Ephemera. The word itself evokes romantic images of days gone by, or movie-scene flashbacks of simpler times and black-and-white nostalgia. It’s one of my favorite words.
In the archives world, ephemera are materials that are created with the intention of being discarded. Examples include catalogs, matchbooks, ticket stubs, flyers, notepads and event programs.
Despite their impermanency, however, these are the items that people often find most fascinating, and they also serve a multitude of purposes. There are a number of reasons you might consider the retention of ephemera for your organization.
Event invitations and programs like these are designed to serve a specific purpose at a specific point in time, then discarded. But they enjoy a second life as part of an organization’s archives, where they can communicate the organization’s history and values far into the future.
If you have ever interacted with the Trust, you know that we often have events for donors, organizations and community members. We make an effort to save two copies of each printed item created for every event. Usually this is just an event program, but depending on the occasion it could also include a menu, an event map or floor plan, a place setting card or a program booklet.
We save these materials because they go a long way in illustrating an event’s objectives, the look and feel of its branding and marketing and other contextual information that is important to the attendees, such as speaker biographies, collaborative partnerships and organizational information. If it’s important enough to be communicated in the event’s literature, it will be useful information in the future.
As the Trust’s objectives and practices evolve, these pieces of ephemera serve as artefactual evidence of that growth. You will find that your own organization’s ephemera will be just as useful to your future staff and community.
Every employee probably has a small stack of items they’ve kept only because it felt wrong to throw them out. This is a good opportunity to help your colleagues with some cleaning up, while helping your institution by preserving materials.
In addition to providing information, these items often provide an illustration of how times have changed. For example, a ticket to a screening of a movie in the 1920s may state two titles, shown as a double feature—something we no longer have. And it may show a price of just a nickel or two, illustrating the difference in the value of money between yesterday and today. In today’s highly visual culture, artifacts like this can have a greater impact than a list of facts. Would you rather read a description of a movie ticket, or see the ticket itself?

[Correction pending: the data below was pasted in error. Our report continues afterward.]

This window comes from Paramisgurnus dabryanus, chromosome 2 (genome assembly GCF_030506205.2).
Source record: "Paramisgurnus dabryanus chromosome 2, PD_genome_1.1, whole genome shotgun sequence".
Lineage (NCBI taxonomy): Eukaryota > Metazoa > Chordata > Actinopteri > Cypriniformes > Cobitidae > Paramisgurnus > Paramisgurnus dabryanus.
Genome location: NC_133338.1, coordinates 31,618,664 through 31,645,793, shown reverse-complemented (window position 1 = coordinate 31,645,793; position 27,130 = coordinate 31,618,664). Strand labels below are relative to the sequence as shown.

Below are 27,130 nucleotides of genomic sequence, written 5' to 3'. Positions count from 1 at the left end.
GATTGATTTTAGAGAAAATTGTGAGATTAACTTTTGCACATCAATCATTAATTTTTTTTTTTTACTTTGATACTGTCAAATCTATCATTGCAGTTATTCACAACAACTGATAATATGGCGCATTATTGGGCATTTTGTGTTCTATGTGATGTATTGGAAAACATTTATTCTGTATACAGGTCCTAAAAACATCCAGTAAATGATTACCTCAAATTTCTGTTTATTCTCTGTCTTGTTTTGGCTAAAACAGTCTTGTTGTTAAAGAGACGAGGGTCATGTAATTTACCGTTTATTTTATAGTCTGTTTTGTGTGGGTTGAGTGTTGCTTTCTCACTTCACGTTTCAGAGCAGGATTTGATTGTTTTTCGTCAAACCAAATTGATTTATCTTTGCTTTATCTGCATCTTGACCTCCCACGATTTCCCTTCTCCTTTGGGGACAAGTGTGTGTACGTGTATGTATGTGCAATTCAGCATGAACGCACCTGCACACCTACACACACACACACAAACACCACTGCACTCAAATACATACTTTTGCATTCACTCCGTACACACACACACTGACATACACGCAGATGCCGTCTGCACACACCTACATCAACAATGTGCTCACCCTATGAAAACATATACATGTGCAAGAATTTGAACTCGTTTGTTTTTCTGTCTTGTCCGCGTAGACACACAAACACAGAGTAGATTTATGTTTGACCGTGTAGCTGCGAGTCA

Eventually, ephemera may serve as a relic. In the Trust archives, we have a calling card of Albert Harris, our founder. Calling cards fell out of fashion in the early 20th century. Upon making a visit (“calling on” a friend or colleague), you would hand the card to the person who answered the door, thereby announcing your arrival.
It is fun to imagine Mr. Harris, in his vest and jacket, strolling up the walkway of a stately home in Chicago, ringing the doorbell and handing his calling card to the butler. Maybe he used it upon soliciting potential donors or when talking to someone about joining the advisory board (known today as the Executive Committee).
How can your organization keep ephemera for future reference?
To begin, just gather all of the ephemeral materials that you have in your office, and ask your coworkers to give you theirs. Every employee probably has a small stack of items they’ve kept only because it felt wrong to throw them out. This is a good opportunity to help your colleagues with some cleaning up, while helping your institution by preserving materials.
Next, store them in a dedicated file folder to keep things as simple as possible. Arrange them in chronological order, and have a folder for each year. Tell your colleagues to bring these items to you, and before long, collecting these materials will be a habit. As your organization expands and matures, you’ll be glad to have them.